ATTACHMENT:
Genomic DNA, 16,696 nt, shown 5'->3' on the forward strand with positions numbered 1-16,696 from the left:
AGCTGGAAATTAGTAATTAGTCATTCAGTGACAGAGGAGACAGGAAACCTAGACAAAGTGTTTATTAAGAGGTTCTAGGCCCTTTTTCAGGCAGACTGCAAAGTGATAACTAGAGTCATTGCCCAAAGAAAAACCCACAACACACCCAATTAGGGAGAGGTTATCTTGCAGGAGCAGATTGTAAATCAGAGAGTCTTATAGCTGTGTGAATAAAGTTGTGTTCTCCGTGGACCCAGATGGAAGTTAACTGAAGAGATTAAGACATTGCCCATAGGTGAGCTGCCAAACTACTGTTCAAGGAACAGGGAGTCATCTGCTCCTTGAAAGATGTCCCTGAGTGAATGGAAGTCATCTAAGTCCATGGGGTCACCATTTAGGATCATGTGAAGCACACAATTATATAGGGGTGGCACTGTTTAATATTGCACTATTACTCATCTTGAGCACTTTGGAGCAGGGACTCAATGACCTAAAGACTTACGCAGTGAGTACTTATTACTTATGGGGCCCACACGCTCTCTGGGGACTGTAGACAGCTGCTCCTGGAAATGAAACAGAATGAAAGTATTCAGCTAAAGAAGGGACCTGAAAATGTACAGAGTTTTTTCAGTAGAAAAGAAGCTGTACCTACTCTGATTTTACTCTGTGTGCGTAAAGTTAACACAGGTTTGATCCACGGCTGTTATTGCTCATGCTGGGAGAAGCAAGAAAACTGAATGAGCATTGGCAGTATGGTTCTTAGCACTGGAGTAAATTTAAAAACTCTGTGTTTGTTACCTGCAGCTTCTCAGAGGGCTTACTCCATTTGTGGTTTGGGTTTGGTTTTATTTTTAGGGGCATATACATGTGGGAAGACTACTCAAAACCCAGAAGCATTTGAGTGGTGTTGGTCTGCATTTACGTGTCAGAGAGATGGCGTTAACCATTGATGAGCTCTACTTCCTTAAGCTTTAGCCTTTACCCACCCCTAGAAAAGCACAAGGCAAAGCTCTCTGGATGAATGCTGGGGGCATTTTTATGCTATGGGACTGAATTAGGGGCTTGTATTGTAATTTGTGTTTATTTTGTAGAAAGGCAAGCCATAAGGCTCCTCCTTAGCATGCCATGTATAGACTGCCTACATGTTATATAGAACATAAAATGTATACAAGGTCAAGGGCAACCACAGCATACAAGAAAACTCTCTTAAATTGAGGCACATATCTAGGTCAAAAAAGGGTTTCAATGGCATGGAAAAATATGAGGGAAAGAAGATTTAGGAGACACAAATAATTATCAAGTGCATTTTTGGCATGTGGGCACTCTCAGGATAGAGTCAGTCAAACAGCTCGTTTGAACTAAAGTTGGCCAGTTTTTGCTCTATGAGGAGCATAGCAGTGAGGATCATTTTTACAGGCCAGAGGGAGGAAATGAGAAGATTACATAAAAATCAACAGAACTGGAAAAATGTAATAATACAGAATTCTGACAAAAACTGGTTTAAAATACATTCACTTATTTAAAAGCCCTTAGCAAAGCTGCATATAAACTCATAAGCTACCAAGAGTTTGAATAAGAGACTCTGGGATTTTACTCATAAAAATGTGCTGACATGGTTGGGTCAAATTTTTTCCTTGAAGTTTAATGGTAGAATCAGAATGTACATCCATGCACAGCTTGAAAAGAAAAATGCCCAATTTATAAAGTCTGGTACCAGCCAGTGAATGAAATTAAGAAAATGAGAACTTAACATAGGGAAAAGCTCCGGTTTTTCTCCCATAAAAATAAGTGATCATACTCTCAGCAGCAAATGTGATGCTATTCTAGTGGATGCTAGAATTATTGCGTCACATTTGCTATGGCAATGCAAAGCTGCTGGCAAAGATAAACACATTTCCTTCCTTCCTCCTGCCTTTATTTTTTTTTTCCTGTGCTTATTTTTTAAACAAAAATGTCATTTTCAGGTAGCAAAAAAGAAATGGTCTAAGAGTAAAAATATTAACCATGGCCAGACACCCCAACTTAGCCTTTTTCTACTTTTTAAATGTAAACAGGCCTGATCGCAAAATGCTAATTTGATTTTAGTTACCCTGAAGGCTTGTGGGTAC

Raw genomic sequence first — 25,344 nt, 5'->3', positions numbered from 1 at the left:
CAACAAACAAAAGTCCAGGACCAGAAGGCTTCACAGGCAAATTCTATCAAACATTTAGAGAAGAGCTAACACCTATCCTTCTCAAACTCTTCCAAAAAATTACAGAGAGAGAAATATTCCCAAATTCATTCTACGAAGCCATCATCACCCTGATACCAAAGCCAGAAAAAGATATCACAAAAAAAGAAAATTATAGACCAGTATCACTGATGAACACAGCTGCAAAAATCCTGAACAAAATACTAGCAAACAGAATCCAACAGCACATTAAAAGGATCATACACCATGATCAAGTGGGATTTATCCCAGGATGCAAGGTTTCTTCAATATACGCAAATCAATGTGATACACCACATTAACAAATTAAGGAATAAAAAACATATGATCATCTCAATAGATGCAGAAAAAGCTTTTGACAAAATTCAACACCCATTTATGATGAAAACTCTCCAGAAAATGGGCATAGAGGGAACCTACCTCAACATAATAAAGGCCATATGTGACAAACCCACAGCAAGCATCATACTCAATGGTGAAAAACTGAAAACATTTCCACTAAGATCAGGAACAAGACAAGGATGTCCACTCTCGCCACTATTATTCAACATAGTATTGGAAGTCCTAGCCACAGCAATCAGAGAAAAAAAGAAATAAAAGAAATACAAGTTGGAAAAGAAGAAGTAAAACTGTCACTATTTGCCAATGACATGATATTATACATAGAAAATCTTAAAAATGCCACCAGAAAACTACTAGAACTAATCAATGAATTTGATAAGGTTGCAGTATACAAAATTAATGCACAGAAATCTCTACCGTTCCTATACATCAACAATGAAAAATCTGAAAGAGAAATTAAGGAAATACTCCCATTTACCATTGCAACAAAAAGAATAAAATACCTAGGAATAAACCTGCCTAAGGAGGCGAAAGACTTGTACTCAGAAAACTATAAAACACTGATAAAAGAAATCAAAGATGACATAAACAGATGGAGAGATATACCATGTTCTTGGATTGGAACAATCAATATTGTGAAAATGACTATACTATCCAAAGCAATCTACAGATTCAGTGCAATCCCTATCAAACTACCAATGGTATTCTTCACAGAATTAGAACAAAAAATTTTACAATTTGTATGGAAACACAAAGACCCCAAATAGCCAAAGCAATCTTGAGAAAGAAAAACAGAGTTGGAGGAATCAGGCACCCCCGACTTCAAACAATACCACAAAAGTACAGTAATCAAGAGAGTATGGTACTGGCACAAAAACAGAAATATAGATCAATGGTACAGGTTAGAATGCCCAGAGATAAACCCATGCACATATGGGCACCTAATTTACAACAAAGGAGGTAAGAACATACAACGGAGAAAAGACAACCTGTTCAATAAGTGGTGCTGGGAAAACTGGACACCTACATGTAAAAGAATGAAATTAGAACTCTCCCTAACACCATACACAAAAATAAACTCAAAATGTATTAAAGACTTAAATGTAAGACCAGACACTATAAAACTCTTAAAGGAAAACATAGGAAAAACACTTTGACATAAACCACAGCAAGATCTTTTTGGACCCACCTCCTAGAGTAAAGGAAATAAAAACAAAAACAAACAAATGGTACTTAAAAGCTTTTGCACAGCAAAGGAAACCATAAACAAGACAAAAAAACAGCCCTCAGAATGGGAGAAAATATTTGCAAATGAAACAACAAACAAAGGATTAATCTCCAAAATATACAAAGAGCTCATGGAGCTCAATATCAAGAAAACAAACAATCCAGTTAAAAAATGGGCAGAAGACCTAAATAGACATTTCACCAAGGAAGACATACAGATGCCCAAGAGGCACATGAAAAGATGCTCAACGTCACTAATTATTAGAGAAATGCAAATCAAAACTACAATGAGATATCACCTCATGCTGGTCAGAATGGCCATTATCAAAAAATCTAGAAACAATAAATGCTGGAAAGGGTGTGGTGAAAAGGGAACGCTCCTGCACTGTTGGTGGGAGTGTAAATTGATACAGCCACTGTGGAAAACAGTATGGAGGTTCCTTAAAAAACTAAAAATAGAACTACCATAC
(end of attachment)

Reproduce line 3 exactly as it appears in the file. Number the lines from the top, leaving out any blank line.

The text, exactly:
Raw genomic sequence first — 25,344 nt, 5'->3', positions numbered from 1 at the left: